Confessions of a Recovering Serial-Interrupter
I started raising my hand as a little girl when I wanted to be heard; at the dinner table, in the living room, during family night. I say “heard” here because I could speak freely, but as the youngest of four, I did not often feel heard. It often felt like my turn never came or, when I did begin speaking, people quickly moved on or talked over me.
I’m not exactly sure when I became an interrupter, but it happened far too soon. In my eagerness to be heard, I forgot how to listen. I’d apologize for being a “serial interrupter” and insist that it meant I was so involved in conversation, I couldn’t help jumping in. I genuinely viewed myself as a good listener and engaging conversationalist.
Truthfully, I spoke rapid-fire for fear that my turn would not come or my words would come too late to matter. Experience showed me that little girls, then teen girls, then women, were continually at a disadvantage. This felt especially true at church, where the division between power and authority became increasingly apparent from 12 on. So, I learned to be bolder, more confident, and more insistent, just to be heard. And maybe, just maybe, other women would speak up too.
Except in my eagerness to be heard, I actually silenced other women; women I cared deeply for and respected. Two friends pushed back on two separate occasions, labeling my behavior as self-centered, selfish, and attention-seeking. I was devastated because I knew they were partially right and their critiques spoke to my every insecurity. My desire to be heard, to say something meaningful, and to have a place in every conversation meant I hurt and silenced others. I’m grateful for their bravery in pushing back and calling out.
I apologized and dedicated myself to de-centering myself in conversation and learning to listen. I often did—and do—get it wrong. Throughout my life, I’ve struggled with this desire to be heard and to say something meaningful; something that could make a real, lasting impact. So, I’ve written for a newspaper, created a blog, joined the women’s march, become politically engaged, and written guest posts. I’ve also joined private communities to commune with people in anger, hurt, sadness, mourning, rejoicing, criticizing, mocking, encouraging, and laughing.
These groups became essential in creating a sense of belonging when it felt as though I belonged nowhere. I discovered I was not alone in my thoughts and feelings. I built friendships amongst acceptance and trust. I also walked into quicksand of my own making and rapidly discovered my privilege, my biases, my prejudices, and the ways I continued to silence and harm others through my language, my actions, and my silence.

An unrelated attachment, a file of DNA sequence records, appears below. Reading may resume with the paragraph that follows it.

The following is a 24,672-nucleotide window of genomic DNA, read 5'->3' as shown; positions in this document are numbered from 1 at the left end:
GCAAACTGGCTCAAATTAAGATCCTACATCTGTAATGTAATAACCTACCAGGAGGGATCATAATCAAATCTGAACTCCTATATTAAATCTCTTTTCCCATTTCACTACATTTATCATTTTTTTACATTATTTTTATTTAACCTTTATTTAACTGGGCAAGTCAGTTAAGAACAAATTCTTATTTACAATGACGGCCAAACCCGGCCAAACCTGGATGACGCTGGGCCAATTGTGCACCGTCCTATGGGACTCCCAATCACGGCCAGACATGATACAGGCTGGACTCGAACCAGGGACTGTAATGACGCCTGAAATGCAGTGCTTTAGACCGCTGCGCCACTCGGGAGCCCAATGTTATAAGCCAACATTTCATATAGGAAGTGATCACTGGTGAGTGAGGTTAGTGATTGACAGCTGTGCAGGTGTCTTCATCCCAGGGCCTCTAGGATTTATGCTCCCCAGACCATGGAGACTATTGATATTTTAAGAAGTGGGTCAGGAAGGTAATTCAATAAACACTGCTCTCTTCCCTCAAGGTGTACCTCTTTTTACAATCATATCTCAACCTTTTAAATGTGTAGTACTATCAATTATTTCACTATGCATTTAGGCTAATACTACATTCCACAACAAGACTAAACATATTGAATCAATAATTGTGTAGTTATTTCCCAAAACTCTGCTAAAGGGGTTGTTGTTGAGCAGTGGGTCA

And so the balance between speaking and listening continues to challenge me. I selfishly admit that I desperately needed a place 10 years ago outside of Mormonism to speak without the filters I curated for Mormon Mindy. I’ve needed places to be angry and hurt; to be brash and unrefined; to mourn who and what I was. I needed a place to learn and make mistakes; to be challenged to once again move beyond me and my voice. And every space I’ve joined in grows tired of this process of finding your voice; of learning to listen anew; of becoming. Some have moved beyond it. Some are exhausted by it. Some are alienated by it. Some are not ready for it. Some believe there should be prerequisite learning before joining in at all. And they are all valid and right in these thoughts and feelings.
It’s abundantly clear that no one space can meet all these needs simultaneously for every member all of the time. It’s also essential that one space does not dominate or silence other people or spaces.
I’m still convinced that spaces are needed for people who are finding their voices. They need mentorship, kindness, community, and challenging and calling out and calling in. But what happens when the very existence and dynamic of this “finding your voice” space alienates and silences marginalized voices because it allows for this learning? What happens when some members only want to be heard and refuse to learn? What happens when some members outgrow this purpose and are ready for a different space that demands more of participants and requires far more listening than speaking?
I’m not certain of anything, except there isn’t one good answer or one perfect space. So, we’ll keep building, growing, joining, and supporting in different spaces in the hopes of finding community, healing, and places to discover our voices and to listen. This process will hurt, embarrass anger, create discomfort, and push us constantly. But we’ll challenge ourselves in this becoming; in continual change and growth again and again and again. And again.